Many people have been asking what the U.S./Cuba regulations announced on Wednesday, November 8th mean for them. The regulations are complex and the news reports have been incomplete and often misleading, so we wanted to set the record straight. Please read on below:
On November 8th, the Trump administration released new rules on travel and trade with Cuba, much in line with the President’s already stated policy on June 16th. Despite headlines stating that travel to Cuba is now harder due to new restrictions, there are big reasons for U.S. travelers and those in the travel industry to celebrate. Under the new rules, all 12 categories of travel remain, and any American can still legally travel to Cuba under the popular people-to-people category, provided they do so with a company authorized and experienced in people-to-people travel, such as insightCuba. Tour operators continue to run trips as they have for years, commercial airlines are still flying from the U.S. to Cuba, travelers can stay in many hotels across the island, cruise ships are sailing, and you can still bring rum and cigars home for personal consumption. “Even with the new rules, Cuba remains a legal, safe and welcoming destination for U.S. travelers,” says Tom Popper, President of insightCuba.
So, is it harder to travel to Cuba?
“No, it’s not harder for Americans to travel to Cuba. Actually, much of what allowed Americans to travel to Cuba in the past couple of years remains,” says Popper. While there are some modifications in the new regulations, they are modest by previous regulatory standards. While individuals wishing to self-certify their travel under the people-to-people category, introduced only last spring, now have to travel with an approved company, couples, friends, and families can still travel among themselves or if they prefer a tour group, they just need to arrange their travel with a proper company. Popper continues, “Travel to Cuba can be confusing and it’s always a good idea for travelers to speak with a tour operator with years of experience in Cuba to learn about options, ask questions, and make sure they are making the right decisions. We’ve worked in Cuba for almost 20 years, under four U.S. Presidents, and have been through countless changes to the regulations.”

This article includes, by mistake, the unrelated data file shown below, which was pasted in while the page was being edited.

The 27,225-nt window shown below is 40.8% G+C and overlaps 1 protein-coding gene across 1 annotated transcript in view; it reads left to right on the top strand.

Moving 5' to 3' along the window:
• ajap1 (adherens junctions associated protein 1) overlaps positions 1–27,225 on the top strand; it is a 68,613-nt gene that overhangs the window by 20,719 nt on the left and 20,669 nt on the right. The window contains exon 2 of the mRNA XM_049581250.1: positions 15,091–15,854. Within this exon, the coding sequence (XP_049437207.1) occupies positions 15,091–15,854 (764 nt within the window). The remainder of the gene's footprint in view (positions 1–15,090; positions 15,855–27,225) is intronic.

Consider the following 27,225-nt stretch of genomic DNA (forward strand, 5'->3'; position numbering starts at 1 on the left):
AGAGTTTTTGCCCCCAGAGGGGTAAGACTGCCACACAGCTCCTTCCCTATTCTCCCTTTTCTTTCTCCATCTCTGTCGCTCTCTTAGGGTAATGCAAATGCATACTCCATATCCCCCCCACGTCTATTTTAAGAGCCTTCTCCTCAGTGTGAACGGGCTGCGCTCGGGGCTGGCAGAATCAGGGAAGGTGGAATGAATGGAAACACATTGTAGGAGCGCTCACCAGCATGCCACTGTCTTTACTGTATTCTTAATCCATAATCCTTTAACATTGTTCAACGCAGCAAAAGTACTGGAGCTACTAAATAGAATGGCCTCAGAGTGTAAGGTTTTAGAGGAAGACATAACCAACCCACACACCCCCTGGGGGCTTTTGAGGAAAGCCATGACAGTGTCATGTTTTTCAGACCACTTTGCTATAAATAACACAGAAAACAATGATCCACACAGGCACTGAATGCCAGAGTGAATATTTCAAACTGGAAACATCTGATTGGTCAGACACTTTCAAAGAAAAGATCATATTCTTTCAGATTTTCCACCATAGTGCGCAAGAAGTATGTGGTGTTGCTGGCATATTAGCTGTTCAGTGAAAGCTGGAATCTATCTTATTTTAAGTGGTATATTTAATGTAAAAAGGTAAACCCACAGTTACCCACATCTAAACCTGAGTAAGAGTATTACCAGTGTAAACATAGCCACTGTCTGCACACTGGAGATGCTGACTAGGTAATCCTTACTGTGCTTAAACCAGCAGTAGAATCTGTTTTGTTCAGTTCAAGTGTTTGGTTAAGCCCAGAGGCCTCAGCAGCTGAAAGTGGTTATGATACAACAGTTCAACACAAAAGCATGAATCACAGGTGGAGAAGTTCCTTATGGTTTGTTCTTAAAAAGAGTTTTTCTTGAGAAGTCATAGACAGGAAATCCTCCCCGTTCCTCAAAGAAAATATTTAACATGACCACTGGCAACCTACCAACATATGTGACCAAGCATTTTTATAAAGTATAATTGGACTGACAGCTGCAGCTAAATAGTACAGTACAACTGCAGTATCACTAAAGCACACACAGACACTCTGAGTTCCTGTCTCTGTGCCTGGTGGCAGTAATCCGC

Another interesting change, is the U.S. Department of State created a list of Cuban companies that American companies are not permitted to do business with. The list in no way impacts the ability for Americans to travel to Cuba. It reduces choices. More importantly, hotels that American’s frequent including the Meliá Cohiba, Hotel Saratoga, Parque Central, Hotel Nacional, Four Points, and Meliá Varadero, Meliá Santiago are not on the list.
As generations of Americans have known since the early 1960’s, travel to Cuba has been off-limits or severely restricted. When President Clinton introduced people-to-people travel in 2000 and again, in 2011 under President Obama, Americans started traveling to Cuba for the first time in decades. “Traveling to Cuba has always been political and restricted for Americans, it’s part of what makes Cuba special, intriguing, and popular” says Popper. “Since the new regulations were issued, we’ve already seen a surge in web traffic, brochure requests, and bookings.”
InsightCuba was the first company to bring Americans to Cuba under the people-to-people category in 2000, and offers private and group Cuba tours, cruises, and getaways over more than 100 departure dates, that are fully compliant with the new regulations. Check out our New Year’s in Cuba departures, and the Havana International Jazz Festival in January of 2018.